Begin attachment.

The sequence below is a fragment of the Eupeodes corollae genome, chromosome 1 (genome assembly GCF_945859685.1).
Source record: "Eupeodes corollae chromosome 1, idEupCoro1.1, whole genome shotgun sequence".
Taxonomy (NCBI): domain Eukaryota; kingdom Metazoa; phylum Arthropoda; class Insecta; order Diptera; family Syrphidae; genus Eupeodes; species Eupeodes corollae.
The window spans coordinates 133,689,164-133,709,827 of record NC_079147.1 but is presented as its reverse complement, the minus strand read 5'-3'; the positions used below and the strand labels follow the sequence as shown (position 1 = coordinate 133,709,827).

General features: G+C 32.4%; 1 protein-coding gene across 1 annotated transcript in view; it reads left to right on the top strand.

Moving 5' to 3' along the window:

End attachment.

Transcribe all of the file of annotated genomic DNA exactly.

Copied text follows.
The sequence below is a fragment of the Eupeodes corollae genome, chromosome 1 (genome assembly GCF_945859685.1).
Source record: "Eupeodes corollae chromosome 1, idEupCoro1.1, whole genome shotgun sequence".
Taxonomy (NCBI): domain Eukaryota; kingdom Metazoa; phylum Arthropoda; class Insecta; order Diptera; family Syrphidae; genus Eupeodes; species Eupeodes corollae.
The window spans coordinates 133,689,164-133,709,827 of record NC_079147.1 but is presented as its reverse complement, the minus strand read 5'-3'; the positions used below and the strand labels follow the sequence as shown (position 1 = coordinate 133,709,827).

General features: G+C 32.4%; 1 protein-coding gene across 1 annotated transcript in view; it reads left to right on the top strand.

Moving 5' to 3' along the window: